[Who Needs It?], the first report on the market implications of the sustainable lifestyles transition, argued that any new product, technology or service should be subjected to the 'Need Test'. For the "Diagnosis" part of the test, the following series of questions are asked: (1) What is the primary function of the product or service? (2) What other benefits does the product or service offer? (3) Is there likely to be a long-term need and/or demand? (4) How does the value/impact assessment look today? (5) Would this product or service be sustainable in an equitable world of 8-10 billion people? (6) Are there more sustainable ways of providing the same function -- or meeting the same need? For the "Prognosis" the following question is asked: On the basis of 1-6, what threats and opportunities will there be for the product or service during the sustainability transition.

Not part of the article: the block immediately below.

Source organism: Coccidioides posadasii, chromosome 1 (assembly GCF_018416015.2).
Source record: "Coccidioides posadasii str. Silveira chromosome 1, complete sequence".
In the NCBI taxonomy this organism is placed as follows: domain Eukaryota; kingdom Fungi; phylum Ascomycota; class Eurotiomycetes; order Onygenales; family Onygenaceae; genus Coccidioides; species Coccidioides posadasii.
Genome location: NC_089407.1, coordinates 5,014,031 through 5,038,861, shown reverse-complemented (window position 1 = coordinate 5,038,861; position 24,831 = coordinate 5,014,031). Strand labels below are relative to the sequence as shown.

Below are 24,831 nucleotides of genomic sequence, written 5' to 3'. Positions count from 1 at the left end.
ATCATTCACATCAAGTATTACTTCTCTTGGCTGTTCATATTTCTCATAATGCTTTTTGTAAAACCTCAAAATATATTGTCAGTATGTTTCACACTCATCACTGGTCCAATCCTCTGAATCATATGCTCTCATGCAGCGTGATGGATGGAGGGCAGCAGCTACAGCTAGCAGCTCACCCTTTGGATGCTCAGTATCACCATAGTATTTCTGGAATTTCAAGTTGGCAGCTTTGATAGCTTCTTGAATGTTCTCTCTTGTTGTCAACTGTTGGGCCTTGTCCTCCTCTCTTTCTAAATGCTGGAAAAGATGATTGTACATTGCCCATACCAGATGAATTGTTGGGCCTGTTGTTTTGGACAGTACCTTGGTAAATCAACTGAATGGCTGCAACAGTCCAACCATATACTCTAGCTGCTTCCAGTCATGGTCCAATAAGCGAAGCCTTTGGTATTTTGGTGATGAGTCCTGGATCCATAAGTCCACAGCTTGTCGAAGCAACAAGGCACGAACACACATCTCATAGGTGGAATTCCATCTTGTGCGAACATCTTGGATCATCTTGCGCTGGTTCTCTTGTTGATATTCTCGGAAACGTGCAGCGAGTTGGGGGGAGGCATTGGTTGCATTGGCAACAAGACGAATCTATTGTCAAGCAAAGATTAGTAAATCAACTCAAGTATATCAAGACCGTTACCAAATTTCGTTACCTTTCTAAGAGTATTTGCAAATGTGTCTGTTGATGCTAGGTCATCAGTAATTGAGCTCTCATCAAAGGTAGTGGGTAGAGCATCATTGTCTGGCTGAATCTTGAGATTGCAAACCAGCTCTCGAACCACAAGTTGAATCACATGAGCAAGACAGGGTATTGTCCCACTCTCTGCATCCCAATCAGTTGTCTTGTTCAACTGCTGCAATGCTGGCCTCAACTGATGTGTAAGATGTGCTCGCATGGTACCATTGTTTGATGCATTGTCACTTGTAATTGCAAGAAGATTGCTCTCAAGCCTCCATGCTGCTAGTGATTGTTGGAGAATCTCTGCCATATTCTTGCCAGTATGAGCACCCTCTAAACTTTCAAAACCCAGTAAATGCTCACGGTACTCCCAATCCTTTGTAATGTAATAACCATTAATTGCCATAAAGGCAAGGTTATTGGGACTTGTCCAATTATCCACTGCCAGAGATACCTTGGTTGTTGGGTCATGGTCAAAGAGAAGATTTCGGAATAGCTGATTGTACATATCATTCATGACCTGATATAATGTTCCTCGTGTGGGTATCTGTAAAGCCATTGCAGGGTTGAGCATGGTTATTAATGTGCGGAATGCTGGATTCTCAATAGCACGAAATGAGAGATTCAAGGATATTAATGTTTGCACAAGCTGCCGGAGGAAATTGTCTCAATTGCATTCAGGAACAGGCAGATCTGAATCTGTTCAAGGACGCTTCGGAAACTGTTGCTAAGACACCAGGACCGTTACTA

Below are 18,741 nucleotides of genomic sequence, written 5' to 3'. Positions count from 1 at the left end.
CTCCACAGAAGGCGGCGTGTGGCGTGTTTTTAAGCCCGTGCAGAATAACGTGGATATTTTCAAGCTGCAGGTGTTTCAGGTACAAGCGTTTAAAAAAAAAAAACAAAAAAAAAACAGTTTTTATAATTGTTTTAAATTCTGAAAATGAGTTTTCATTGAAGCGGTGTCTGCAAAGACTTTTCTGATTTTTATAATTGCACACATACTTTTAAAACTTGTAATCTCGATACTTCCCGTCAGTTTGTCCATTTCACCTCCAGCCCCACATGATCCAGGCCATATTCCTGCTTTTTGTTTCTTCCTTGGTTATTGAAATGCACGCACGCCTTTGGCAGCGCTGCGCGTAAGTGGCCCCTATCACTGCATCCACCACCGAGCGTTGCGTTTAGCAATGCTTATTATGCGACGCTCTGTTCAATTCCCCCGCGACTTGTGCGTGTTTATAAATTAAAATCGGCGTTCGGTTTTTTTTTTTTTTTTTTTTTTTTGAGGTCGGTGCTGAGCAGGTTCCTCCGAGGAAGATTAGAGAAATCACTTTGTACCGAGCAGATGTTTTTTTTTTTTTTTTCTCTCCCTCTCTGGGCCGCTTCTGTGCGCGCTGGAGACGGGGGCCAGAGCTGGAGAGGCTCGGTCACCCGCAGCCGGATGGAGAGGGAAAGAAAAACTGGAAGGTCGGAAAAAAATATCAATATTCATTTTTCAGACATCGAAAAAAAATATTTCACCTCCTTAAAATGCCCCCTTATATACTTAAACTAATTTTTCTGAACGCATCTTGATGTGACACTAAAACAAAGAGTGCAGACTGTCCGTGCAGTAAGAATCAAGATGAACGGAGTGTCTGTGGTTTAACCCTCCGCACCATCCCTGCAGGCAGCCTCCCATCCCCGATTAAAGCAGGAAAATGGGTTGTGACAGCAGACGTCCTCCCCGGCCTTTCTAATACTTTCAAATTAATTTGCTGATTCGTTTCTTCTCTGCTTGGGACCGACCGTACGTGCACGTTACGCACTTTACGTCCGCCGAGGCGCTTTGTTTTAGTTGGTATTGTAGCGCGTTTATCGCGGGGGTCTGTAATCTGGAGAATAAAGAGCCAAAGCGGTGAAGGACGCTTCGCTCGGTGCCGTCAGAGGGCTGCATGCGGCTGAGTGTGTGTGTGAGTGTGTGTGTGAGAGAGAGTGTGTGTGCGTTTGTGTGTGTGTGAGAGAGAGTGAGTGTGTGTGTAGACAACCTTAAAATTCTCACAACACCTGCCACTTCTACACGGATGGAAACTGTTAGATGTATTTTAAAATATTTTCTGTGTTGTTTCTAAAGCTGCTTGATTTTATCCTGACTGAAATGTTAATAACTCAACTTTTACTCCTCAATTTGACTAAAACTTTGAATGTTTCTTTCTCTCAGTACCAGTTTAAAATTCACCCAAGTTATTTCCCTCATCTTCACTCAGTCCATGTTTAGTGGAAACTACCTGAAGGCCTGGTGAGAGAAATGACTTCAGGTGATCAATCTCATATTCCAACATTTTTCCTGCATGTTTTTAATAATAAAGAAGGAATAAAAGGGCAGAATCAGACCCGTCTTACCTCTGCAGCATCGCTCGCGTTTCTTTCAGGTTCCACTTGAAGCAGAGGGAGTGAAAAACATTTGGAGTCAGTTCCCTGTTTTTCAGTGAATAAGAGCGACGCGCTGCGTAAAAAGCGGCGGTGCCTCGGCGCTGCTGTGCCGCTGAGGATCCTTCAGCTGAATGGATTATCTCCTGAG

The Encyclopedia of World Problems and Human Potential is a collaboration between UIA and Mankind 2000, started in 1972. It is the result of an ambitious effort to collect and present information on the problems with which humanity is confronted, as well as the challenges such problems pose to concept formation, values and development strategies. Problems included are those identified in international periodicals but especially in the documents of some 60,000 international non-profit organizations, profiled in the Yearbook of International Organizations.
The Encyclopedia includes problems which such groups choose to perceive and act upon, whether or not their existence is denied by others claiming greater expertise. Indeed such claims and counter-claims figure in many of the problem descriptions in order to reflect the often paralyzing dynamics of international debate. In the light of the interdependence demonstrated among world problems in every sector, emphasis is placed on the need for approaches which are sufficiently complex to encompass the factions, conflicts and rival worldviews that undermine collective initiative towards a promising future.
Non-profit, apolitical, independent, and non-governmental in nature, the UIA has been a pioneer in the research, monitoring and provision of information on international organizations, international associations and their global challenges since 1907.